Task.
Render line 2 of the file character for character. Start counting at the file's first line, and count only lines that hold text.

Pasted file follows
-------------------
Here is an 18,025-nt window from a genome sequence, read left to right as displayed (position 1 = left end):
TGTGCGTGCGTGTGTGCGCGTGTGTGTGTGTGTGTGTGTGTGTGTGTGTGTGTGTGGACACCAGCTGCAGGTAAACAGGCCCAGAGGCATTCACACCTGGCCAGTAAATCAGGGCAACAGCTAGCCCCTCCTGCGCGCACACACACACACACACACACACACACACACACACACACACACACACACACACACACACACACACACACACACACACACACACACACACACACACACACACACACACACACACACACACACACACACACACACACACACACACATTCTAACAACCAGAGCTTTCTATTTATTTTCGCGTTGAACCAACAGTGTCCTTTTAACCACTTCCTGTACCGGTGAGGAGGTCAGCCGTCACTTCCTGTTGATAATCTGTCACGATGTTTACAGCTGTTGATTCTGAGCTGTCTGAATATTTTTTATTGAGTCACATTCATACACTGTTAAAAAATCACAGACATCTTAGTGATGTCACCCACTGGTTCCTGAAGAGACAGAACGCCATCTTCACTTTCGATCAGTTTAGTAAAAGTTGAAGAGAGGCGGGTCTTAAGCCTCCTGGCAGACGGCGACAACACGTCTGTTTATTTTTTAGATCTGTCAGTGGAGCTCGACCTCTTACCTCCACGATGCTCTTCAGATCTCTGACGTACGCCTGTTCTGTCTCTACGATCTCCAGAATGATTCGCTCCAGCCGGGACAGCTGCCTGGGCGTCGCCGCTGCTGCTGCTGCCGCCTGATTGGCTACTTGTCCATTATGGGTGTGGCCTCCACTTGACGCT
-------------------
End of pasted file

TGTGCGTGCGTGTGTGCGCGTGTGTGTGTGTGTGTGTGTGTGTGTGTGTGTGTGTGGACACCAGCTGCAGGTAAACAGGCCCAGAGGCATTCACACCTGGCCAGTAAATCAGGGCAACAGCTAGCCCCTCCTGCGCGCACACACACACACACACACACACACACACACACACACACACACACACACACACACACACACACACACACACACACACACACACACACACACACACACACACACACACACACACACACACACACACACACACACACACACACACATTCTAACAACCAGAGCTTTCTATTTATTTTCGCGTTGAACCAACAGTGTCCTTTTAACCACTTCCTGTACCGGTGAGGAGGTCAGCCGTCACTTCCTGTTGATAATCTGTCACGATGTTTACAGCTGTTGATTCTGAGCTGTCTGAATATTTTTTATTGAGTCACATTCATACACTGTTAAAAAATCACAGACATCTTAGTGATGTCACCCACTGGTTCCTGAAGAGACAGAACGCCATCTTCACTTTCGATCAGTTTAGTAAAAGTTGAAGAGAGGCGGGTCTTAAGCCTCCTGGCAGACGGCGACAACACGTCTGTTTATTTTTTAGATCTGTCAGTGGAGCTCGACCTCTTACCTCCACGATGCTCTTCAGATCTCTGACGTACGCCTGTTCTGTCTCTACGATCTCCAGAATGATTCGCTCCAGCCGGGACAGCTGCCTGGGCGTCGCCGCTGCTGCTGCTGCCGCCTGATTGGCTACTTGTCCATTATGGGTGTGGCCTCCACTTGACGCT